Clipper ships were born in the shipyards of Baltimore around 1820 and represented the zenith
of the age of sail.
They had completely new and original naval design characteristics, still emulated today by marine designers.
These included a long and narrow hull, a narrow, cutting bow, low freeboard, a streamlined stern, and a deep draft.
They were especially renowned for carrying large amounts of sail relative to their displacement and were capable of remarkable speed.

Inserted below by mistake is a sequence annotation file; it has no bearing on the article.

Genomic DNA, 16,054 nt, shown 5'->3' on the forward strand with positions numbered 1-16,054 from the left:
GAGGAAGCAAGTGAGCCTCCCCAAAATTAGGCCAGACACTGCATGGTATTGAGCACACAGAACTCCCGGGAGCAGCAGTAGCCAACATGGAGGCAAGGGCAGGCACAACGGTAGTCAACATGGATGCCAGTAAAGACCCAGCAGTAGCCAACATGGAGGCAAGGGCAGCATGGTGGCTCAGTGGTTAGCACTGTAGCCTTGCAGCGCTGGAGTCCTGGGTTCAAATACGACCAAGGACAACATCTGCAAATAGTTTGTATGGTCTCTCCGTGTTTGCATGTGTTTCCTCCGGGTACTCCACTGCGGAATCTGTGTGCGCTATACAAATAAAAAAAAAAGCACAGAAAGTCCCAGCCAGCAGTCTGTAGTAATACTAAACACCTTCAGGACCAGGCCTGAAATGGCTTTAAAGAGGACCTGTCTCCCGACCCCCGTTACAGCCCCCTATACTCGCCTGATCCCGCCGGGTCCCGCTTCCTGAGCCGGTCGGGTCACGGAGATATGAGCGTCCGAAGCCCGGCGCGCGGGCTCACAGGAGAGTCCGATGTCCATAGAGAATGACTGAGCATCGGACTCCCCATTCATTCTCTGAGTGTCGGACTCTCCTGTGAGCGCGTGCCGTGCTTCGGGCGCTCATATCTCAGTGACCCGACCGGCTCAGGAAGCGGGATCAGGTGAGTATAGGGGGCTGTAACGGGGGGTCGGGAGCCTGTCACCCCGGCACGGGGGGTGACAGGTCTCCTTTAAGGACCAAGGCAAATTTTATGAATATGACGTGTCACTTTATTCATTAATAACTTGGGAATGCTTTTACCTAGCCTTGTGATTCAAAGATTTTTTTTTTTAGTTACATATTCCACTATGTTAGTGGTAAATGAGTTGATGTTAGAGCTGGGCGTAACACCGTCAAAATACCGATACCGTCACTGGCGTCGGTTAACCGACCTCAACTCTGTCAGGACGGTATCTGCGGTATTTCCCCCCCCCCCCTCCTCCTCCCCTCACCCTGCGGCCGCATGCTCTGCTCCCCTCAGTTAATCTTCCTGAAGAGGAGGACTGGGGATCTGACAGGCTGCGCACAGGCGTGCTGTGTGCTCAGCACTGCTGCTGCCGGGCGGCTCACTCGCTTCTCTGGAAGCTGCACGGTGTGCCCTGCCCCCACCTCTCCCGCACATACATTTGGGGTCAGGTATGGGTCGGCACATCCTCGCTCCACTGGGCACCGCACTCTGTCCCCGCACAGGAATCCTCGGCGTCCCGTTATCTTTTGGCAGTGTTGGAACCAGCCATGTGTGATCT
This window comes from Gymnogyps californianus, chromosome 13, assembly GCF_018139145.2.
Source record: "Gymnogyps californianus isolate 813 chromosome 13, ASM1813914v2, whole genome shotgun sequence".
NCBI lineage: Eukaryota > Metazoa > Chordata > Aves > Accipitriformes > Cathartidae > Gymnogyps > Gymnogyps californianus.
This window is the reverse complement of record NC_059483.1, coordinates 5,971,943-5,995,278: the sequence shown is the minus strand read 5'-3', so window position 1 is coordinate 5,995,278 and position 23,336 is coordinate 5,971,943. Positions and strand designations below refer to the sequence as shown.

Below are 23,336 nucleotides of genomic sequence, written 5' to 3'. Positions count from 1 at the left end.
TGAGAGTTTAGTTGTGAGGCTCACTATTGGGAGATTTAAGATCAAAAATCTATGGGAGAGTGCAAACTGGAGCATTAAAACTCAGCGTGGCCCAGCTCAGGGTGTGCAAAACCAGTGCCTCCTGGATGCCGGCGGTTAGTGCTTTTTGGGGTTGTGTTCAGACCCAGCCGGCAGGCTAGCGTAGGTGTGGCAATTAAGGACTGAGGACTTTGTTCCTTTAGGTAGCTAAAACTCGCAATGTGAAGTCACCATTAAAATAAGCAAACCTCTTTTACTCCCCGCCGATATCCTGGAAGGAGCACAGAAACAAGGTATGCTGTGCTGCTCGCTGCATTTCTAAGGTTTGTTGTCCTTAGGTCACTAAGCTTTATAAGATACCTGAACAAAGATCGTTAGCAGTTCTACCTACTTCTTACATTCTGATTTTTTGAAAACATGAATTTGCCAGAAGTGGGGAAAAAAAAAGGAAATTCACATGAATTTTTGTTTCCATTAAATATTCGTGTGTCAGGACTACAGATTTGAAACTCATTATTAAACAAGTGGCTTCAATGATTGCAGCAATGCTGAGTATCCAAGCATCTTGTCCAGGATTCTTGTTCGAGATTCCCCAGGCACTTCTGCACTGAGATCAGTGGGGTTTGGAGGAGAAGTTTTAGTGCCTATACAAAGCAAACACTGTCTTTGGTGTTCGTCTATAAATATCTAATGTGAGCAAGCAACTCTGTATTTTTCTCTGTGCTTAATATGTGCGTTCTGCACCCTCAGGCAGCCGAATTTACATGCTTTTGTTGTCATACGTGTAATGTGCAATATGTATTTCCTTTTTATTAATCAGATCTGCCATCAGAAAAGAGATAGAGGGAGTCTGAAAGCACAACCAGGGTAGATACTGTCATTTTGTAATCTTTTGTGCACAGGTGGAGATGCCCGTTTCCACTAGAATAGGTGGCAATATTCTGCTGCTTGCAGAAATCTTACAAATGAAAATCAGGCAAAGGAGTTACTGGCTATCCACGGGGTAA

Donald McKay, one of the greatest designers of the time, built the Flying Fish in 1851 at East
Boston, MA. Flying Fish was registered at the Boston Common House as a ship of 1505 tons, with
a hull length of 207 feet, and a beam of 22 feet. She sailed from New York to San Francisco in 92
days--only 3 days short of the record set by her sister ship the Flying Cloud.